Rethinking the Blog as Database: My First Post on the Blog Herald

I am proud to announce that I have joined the Blog Herald. The Blog Herald has been blogging about the blogosphere since 2003 and has since become an established source in the blogosphere. I have been reading the Blog Herald for a while now and was absolutely thrilled when they asked me to write for them. I will be joining an excellent team of bloggers including Lorelle VanFossen, Tony Hung, Chris Garrett, (founder & ex-Blog Herald/now TechCrunch-blogger) Duncan Riley and more.

I will be blogging about blogging and blog software from an “academic” point of view. My first series of posts will be related to my upcoming thesis on Blog Software and the Act of Blogging.

You are welcome to read and comment on my first post at the Blog Herald: “Rethinking the Blog as Database

8 thoughts on “Rethinking the Blog as Database: My First Post on the Blog Herald

  1. I appreciate your mentioning my WordPress theme in your article. It’s a small “movement”, mostly of the people on the google group, but somewhere between pure nostalgia and pure functionality, I think the command-line interface has not seen its end just yet. “Taking back the Web” for old-schoolers has been a fantasy ever since the “eternal September”, but I’m not quite that old. I liked the aesthetic, mostly, but after that I was seduced by the efficiency. And if a blog is really mostly about constructing one’s own identity in the virtual world, then I really don’t see why facilitating one’s own memory would be a wrong thing to include with the same software.

    I actually do have a “SQL” plugin to the theme.

  2. I am actually very likely to write a paragraph on your CLI WordPress theme in my thesis on blog software.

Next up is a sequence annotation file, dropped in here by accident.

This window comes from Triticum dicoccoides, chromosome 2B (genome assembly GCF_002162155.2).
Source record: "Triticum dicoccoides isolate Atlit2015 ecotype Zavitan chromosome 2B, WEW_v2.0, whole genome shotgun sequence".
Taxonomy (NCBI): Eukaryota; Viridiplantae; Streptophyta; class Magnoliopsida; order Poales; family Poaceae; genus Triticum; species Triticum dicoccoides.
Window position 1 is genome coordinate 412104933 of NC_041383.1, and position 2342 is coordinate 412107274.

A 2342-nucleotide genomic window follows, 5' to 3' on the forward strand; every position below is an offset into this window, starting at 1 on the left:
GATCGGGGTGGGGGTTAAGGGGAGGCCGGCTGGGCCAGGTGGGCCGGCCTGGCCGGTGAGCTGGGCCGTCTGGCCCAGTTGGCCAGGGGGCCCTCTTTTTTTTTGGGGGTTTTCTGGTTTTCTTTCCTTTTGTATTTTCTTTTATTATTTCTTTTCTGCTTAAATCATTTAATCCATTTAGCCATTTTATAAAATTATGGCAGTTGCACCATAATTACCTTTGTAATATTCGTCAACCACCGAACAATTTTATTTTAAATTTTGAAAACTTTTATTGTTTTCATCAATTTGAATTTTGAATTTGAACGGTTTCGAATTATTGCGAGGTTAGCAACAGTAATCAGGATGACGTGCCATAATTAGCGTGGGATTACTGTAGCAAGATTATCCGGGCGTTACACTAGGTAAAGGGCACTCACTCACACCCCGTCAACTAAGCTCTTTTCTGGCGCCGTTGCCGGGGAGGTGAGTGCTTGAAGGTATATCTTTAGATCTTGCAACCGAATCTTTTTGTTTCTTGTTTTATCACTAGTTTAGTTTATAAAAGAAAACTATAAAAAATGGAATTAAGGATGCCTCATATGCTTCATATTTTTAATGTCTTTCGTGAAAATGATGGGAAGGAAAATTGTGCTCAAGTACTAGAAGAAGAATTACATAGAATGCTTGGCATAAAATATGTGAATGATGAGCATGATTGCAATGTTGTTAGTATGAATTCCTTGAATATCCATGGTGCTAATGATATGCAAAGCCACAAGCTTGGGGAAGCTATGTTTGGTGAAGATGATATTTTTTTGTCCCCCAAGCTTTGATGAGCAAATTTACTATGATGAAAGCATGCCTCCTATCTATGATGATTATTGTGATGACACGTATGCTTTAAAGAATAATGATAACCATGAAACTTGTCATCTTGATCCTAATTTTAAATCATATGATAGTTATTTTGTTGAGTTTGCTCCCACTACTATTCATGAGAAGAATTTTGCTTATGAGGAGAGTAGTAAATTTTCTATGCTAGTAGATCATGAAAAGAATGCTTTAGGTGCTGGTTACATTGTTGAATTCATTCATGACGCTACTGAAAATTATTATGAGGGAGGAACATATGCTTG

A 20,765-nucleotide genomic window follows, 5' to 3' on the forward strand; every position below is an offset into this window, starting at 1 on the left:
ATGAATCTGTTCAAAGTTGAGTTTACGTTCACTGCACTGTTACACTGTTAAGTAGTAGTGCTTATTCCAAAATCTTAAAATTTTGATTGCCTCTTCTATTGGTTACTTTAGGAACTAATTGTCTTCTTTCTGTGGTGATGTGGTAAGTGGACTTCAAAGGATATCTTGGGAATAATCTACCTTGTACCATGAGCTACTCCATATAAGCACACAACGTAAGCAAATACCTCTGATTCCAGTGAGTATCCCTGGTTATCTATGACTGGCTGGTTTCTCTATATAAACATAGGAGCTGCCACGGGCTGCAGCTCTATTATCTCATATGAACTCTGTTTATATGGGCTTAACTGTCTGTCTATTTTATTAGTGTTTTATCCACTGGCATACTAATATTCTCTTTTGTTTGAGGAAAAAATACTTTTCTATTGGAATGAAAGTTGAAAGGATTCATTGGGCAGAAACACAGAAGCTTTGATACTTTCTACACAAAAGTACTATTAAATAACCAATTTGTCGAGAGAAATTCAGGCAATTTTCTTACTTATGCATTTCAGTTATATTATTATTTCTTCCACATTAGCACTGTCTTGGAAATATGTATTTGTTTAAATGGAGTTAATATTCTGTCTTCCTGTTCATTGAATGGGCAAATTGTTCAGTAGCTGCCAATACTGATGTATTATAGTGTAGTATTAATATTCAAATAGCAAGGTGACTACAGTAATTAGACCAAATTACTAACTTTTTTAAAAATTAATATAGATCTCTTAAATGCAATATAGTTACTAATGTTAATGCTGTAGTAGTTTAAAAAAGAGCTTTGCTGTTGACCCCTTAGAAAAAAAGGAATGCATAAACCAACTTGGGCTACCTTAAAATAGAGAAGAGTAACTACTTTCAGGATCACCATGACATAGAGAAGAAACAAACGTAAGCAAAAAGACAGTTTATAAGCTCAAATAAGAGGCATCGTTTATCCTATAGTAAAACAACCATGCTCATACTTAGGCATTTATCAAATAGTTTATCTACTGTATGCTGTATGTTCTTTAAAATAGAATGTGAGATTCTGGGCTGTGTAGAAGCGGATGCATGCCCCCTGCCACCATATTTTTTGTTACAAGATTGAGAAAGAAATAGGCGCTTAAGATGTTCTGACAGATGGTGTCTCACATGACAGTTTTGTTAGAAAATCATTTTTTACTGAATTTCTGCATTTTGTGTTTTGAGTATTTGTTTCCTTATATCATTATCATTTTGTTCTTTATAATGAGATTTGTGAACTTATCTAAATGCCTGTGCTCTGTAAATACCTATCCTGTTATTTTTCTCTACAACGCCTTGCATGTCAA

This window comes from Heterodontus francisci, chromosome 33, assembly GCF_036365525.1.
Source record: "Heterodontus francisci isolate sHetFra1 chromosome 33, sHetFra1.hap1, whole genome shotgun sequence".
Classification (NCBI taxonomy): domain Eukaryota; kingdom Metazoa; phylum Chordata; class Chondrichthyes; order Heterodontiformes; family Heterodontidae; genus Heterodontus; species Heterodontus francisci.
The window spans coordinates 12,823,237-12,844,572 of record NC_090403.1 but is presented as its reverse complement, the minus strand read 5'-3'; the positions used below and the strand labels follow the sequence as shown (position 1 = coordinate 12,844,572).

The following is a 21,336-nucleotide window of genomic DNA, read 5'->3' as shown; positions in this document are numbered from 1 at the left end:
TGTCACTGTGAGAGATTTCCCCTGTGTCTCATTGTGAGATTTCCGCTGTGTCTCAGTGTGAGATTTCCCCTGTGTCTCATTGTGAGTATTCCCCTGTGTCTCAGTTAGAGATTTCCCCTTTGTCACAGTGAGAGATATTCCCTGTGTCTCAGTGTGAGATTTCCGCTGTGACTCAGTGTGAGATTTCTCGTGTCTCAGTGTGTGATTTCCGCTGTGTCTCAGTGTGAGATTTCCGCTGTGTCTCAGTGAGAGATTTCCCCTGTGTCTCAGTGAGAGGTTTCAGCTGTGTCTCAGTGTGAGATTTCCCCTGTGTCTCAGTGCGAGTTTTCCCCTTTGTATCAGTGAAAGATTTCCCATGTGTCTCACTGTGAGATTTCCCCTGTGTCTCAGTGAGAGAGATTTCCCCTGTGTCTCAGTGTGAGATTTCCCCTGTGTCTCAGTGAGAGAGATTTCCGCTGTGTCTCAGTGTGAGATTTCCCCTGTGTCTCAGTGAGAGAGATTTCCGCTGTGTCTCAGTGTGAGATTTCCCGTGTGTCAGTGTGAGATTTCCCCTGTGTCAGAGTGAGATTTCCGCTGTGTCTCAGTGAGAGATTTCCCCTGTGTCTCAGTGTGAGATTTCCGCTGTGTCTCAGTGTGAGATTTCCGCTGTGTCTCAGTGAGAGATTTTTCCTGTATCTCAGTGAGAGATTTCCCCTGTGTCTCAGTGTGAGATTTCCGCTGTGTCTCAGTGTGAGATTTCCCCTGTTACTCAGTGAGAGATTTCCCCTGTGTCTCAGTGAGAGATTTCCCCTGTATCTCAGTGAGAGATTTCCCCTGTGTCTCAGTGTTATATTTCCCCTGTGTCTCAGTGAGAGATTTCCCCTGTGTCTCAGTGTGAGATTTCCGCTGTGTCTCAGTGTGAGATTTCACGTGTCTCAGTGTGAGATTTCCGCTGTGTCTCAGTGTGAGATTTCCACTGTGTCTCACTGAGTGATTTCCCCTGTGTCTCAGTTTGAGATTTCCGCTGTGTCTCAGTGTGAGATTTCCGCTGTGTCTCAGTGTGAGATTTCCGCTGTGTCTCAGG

What do you mean with “facilitating one’s own memory to include with the same software?” Is your identity command line based instead of the regular blog format?

    Regarding the CLI & Commodore theme could you please tell me if I understand the code correctly. In order to defy the regular chronological descending ordering of posts on the front page, that is currently the hegemonic way of displaying posts, you removed the Loop from index.php and replaced it with a header that calls the pre-defined CLI functions in functions.php?

    And could you please tell me what you mean by a “SQL� plugin to the theme? (I am semi tech-savvy)

    I wonder what your WordPress admin panel looks like ;)

    Thanks for your comment and I hope you will be able to answer some of my questions as the CLI theme fascinates me.

  3. Cool, a paragraph! Truly an honour. I never got to write a thesis myself. If I had, it would probably have been something quite boring and non-groundbreaking about autonomous agent simulation or some such.

    About facilitating memory, basically I was saying that if one considers the blog as a personal database, then as everyone knows databases are most efficiently queried via a command line. Well, maybe not everyone, but I find myself using the mysql command line more often than not. Once you learn the syntax you can do much more than you can through a traditional Web interface, which is essentially a wrapper around a few prepackaged SQL queries.